“I’m sure there’s a bookshop here somewhere”
It’s scary out there. The apocalypse is upon us, and I’m not talking about Superstorm Sandy. The existence of the human race hangs by a thread of organic matter because the e-book is no longer a dystopian vision of the future. It’s HERE! It’s REAL! It will devour you from the inside out and transform you into… into… someone dependent on yet another gadget! The days of paper and print are over, dead, finished, kaput, erased! Excuse me for a moment while I shriek in ghastly terror.
OK, now I’ve got the terror thing off my chest, let’s get sensible.
Books are stories, and stories are about as far from physical as you can get. If you want to commit stories to something more solid than the air from which you have pulled them, then words are still black things on a white background, whether electronic or the pulp from a dead tree. E-jokes or inky ones have an equal power to make you laugh, or perhaps just wonder how that author ever got a deal creating jokes as bad as the one you’ve just read. Self-publishing has got easier, fulfilling long-held dreams and occasionally making money. Why the fear?
All-round gorgeous readability
I went to a lovely party at the local Waterstones last Friday, celebrating a recent deal with Amazon whereby they can sell Kindles alongside what might be coyly termed ‘real’ books. The shop looked great. Inviting, varied, exciting. Rainbows of titles on the shelves, canapes from Waitrose, Rosamund Lupton to talk to, a quietly investigative Kindle corner. The only thing missing was a large sofa into which one might sink while perusing Nigellissima in hardback form. What is there to be scared of, apart from a hole in your purse from spending too much on words in their endless lovely forms? Better that than an ill-advised pair of shoes at ten times the price. (Ehem.)
There is still plenty of room in the world for the physicality of books. Their smell, weightiness and colour; their paper silky or textured; the delicious crunch as you open up the spine for the first time. (I believe orthopaedic surgeons feel much the same about that last one.) So stop screaming, people. Make room for books on your shelves and an e-reader in your pocket. Buy two editions of the stuff that you like: the e-version and the paperback. That’s TWICE as many stories out there as before. And that’s not scary at all.
Home and digesting two days of book-talk at the London Book Fair. I feel like a boa constrictor who’s eaten a fridge. A book fair, so full of creativity and the hot fierce smell of printing chemicals, is just the place to induce hallucinations and peculiar memories. I made plenty of sensible observations, met several sensible friends and colleagues and learned many sensible things, but now that I come to write it all up… Well.
- I woke up on day two having had a dream about pulling spinach leaves out from beneath Maureen Lipman’s eyelids and wrapping them around a large goldfish I had acquired for the boys’ fish tank.
- There was a strong smell of radishes around the join between Earls Court 1 and 2.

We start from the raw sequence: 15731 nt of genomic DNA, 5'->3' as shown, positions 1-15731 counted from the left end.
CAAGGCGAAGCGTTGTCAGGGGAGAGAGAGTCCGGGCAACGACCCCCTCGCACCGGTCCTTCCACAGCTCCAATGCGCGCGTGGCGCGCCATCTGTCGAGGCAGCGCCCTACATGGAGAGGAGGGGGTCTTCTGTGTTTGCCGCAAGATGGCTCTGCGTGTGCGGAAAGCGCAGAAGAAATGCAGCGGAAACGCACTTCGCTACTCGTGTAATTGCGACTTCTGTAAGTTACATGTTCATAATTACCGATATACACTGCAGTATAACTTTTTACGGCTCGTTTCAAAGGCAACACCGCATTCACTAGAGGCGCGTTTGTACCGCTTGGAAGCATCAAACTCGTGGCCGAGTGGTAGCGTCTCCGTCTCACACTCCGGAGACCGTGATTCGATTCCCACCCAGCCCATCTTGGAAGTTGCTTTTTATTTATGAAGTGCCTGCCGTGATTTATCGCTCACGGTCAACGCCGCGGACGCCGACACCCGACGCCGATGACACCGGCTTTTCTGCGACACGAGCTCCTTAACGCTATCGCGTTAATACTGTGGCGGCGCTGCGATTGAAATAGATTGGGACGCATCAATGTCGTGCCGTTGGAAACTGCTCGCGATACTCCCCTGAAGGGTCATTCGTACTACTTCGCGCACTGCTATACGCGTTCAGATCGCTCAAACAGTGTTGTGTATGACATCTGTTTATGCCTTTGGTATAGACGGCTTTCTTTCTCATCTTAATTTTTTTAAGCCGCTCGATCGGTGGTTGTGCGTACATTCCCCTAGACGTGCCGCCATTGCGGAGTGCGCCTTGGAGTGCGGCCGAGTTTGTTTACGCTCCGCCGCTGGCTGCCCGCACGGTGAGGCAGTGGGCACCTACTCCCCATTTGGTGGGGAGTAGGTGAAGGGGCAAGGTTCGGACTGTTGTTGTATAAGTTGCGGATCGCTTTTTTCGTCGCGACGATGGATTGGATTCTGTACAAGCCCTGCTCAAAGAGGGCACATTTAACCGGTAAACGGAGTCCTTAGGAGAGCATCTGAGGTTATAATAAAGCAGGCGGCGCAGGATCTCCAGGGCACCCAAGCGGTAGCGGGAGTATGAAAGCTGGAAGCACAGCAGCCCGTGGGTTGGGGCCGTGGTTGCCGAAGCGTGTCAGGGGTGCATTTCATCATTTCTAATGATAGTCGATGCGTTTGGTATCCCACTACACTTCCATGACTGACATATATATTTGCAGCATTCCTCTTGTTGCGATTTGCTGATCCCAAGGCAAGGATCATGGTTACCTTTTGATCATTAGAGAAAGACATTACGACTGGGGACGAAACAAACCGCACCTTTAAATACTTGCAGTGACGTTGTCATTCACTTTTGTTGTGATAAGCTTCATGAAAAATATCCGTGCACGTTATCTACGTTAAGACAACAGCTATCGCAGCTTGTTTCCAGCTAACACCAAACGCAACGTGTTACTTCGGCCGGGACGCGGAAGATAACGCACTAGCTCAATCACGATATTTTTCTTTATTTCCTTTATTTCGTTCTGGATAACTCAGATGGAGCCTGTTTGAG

- A book entitled Glutes, showing a muscular bottom, made me snigger for most of the way around Earls Court 2.
- I didn’t win a Kindle, despite sitting politely through a ten-minute talk from Islam International Publications. The speaker looked fed up to see a row of Kindle-anticipating fools, none of whom asked any questions about the book he was trying to promote. The prize went to a Chinese delegate, who had absolutely no idea what we were all gesturing about when her name was pulled out of the hat, and required four translators to clarify her good fortune. Rats.
- Emmeline Pankhurst is buried in West Brompton Cemetery. She’s credited simply as the wife of Mr Pankhurst, which struck me as ironic.
- Caitlin Moran sounds exactly like her book How To Be A Woman with just the faintest dusting of Wolverhampton. I’m pleased to report that I wasn’t dragged away from the PEN Literary Cafe shouting “I DIDN’T MEAN IT ABOUT YOUR SHOES!” Her interviewer Sophie Heawood incidentally was sporting some excellent footwear: leopard-skin numbers with Cuban heels.
- Julia Donaldson is as warm and enjoyable as a hot cross bun. I loved her book choices for the Waterstones Children’s Laureate Promotion: epic titles like Dogger and Six Dinner Sid and Frog and Toad, plus more recent books like Dogs Don’t Do Ballet and the brand-new Snorgh and the Sailor. The boys got Dogger for their bedtime story last night, despite son number one’s insistence that IT’S TOO SAD and he didn’t want it because Dogger got sold and then hovering in the doorframe like an uncertain hummingbird as I read.
- When they come to dismantle the place tonight, workers will stare in mystification at the tiny hole-punches in the carpet left by the spike heels on my boots. I must have gone through that carpet at least five times whenever I veered along the bit between the planks. Each hole burst into being with a satisfying ‘pop’, like bubble-wrap but better.
- A tired looking rabbit with muddy feet was crossing the road outside Earls Court station. I should have directed it to the radishes in the Exhibition Centre rafters.
And now I must put all of this to good use and write my next bestseller. I may be pooped but I am also primed and pumped. So adieu, adieu, to yieu and yieu and yieu.